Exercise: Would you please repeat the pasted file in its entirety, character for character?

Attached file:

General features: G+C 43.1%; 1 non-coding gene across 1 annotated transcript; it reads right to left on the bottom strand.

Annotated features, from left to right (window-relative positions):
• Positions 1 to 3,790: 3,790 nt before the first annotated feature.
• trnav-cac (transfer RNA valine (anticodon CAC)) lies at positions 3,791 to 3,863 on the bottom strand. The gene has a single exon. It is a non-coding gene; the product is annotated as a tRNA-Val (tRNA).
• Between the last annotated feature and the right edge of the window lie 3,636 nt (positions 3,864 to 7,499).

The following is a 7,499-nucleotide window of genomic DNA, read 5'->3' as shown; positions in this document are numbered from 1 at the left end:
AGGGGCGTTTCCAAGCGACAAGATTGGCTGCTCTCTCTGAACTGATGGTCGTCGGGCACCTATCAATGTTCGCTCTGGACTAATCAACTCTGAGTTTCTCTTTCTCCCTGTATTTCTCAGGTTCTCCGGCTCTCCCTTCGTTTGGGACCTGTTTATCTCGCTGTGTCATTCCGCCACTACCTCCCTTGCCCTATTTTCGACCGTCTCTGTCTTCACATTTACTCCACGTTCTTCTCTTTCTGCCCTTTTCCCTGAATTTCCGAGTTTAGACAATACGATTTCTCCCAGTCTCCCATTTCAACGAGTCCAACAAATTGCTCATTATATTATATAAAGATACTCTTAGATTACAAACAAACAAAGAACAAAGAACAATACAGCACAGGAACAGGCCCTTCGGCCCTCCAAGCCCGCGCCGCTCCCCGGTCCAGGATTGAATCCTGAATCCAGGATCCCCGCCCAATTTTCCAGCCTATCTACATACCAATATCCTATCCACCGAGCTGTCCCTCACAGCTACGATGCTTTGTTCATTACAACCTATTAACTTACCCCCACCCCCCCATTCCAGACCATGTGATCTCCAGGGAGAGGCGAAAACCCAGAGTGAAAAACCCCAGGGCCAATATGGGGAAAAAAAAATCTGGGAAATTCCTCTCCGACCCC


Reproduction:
General features: G+C 43.1%; 1 non-coding gene across 1 annotated transcript; it reads right to left on the bottom strand.

Annotated features, from left to right (window-relative positions):
• Positions 1 to 3,790: 3,790 nt before the first annotated feature.
• trnav-cac (transfer RNA valine (anticodon CAC)) lies at positions 3,791 to 3,863 on the bottom strand. The gene has a single exon. It is a non-coding gene; the product is annotated as a tRNA-Val (tRNA).
• Between the last annotated feature and the right edge of the window lie 3,636 nt (positions 3,864 to 7,499).

The following is a 7,499-nucleotide window of genomic DNA, read 5'->3' as shown; positions in this document are numbered from 1 at the left end:
AGGGGCGTTTCCAAGCGACAAGATTGGCTGCTCTCTCTGAACTGATGGTCGTCGGGCACCTATCAATGTTCGCTCTGGACTAATCAACTCTGAGTTTCTCTTTCTCCCTGTATTTCTCAGGTTCTCCGGCTCTCCCTTCGTTTGGGACCTGTTTATCTCGCTGTGTCATTCCGCCACTACCTCCCTTGCCCTATTTTCGACCGTCTCTGTCTTCACATTTACTCCACGTTCTTCTCTTTCTGCCCTTTTCCCTGAATTTCCGAGTTTAGACAATACGATTTCTCCCAGTCTCCCATTTCAACGAGTCCAACAAATTGCTCATTATATTATATAAAGATACTCTTAGATTACAAACAAACAAAGAACAAAGAACAATACAGCACAGGAACAGGCCCTTCGGCCCTCCAAGCCCGCGCCGCTCCCCGGTCCAGGATTGAATCCTGAATCCAGGATCCCCGCCCAATTTTCCAGCCTATCTACATACCAATATCCTATCCACCGAGCTGTCCCTCACAGCTACGATGCTTTGTTCATTACAACCTATTAACTTACCCCCACCCCCCCATTCCAGACCATGTGATCTCCAGGGAGAGGCGAAAACCCAGAGTGAAAAACCCCAGGGCCAATATGGGGAAAAAAAAATCTGGGAAATTCCTCTCCGACCCC